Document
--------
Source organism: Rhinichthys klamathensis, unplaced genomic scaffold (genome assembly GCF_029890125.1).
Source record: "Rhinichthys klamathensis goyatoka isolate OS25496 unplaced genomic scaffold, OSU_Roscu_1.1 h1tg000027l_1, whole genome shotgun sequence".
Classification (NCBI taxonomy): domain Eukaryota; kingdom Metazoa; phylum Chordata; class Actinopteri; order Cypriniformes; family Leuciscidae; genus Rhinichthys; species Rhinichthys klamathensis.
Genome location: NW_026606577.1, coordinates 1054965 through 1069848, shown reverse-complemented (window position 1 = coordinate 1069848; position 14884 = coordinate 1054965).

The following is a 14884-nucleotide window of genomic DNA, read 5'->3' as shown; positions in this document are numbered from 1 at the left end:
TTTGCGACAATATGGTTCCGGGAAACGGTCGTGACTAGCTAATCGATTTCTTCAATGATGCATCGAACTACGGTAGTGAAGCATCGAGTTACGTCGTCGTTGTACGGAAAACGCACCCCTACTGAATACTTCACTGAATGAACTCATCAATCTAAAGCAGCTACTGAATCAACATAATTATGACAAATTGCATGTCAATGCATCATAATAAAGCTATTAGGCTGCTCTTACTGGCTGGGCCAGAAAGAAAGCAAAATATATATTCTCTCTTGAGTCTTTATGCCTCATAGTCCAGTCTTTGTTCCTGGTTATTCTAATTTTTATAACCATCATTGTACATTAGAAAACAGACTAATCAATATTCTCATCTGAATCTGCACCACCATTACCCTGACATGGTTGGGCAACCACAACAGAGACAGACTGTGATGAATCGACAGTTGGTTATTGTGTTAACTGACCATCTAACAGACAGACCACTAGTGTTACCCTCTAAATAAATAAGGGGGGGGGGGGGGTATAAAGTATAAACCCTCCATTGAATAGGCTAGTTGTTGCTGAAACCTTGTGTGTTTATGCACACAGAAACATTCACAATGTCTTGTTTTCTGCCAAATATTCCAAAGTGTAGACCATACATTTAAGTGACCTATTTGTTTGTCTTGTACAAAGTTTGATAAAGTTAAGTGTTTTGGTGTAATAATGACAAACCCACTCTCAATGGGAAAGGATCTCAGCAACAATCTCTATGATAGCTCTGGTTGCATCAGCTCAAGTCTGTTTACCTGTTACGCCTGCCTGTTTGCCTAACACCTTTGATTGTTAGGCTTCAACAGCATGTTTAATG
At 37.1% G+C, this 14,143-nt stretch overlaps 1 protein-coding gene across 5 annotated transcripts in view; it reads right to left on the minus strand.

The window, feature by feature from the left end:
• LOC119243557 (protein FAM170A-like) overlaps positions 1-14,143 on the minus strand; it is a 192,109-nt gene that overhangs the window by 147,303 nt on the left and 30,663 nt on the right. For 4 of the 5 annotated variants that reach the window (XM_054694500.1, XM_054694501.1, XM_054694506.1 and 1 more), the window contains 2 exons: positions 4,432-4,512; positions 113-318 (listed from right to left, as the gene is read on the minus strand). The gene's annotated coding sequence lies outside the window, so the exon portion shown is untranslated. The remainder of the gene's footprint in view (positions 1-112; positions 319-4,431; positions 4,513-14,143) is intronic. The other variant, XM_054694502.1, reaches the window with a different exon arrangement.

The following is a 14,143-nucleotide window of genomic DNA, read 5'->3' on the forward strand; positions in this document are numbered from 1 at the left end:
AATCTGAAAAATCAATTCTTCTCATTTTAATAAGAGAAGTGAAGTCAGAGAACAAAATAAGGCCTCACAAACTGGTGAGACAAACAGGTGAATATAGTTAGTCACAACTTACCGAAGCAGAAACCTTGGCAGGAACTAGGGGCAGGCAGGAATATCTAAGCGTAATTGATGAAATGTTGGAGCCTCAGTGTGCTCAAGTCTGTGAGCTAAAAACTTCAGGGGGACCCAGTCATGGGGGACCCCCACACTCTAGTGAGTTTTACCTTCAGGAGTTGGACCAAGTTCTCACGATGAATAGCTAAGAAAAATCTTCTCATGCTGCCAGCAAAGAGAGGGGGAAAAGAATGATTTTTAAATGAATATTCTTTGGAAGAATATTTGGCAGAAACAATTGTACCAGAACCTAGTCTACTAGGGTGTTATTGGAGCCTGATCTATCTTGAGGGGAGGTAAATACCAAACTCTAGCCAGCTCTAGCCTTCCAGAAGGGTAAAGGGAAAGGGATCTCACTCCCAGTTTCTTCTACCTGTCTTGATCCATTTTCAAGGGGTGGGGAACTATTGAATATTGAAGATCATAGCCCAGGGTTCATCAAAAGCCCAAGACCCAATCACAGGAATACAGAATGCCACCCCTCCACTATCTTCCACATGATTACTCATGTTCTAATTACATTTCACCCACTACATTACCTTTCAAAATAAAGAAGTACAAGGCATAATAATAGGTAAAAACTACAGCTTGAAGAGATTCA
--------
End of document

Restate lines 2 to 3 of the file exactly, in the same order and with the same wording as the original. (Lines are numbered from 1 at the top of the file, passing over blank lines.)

Source record: "Rhinichthys klamathensis goyatoka isolate OS25496 unplaced genomic scaffold, OSU_Roscu_1.1 h1tg000027l_1, whole genome shotgun sequence".
Classification (NCBI taxonomy): domain Eukaryota; kingdom Metazoa; phylum Chordata; class Actinopteri; order Cypriniformes; family Leuciscidae; genus Rhinichthys; species Rhinichthys klamathensis.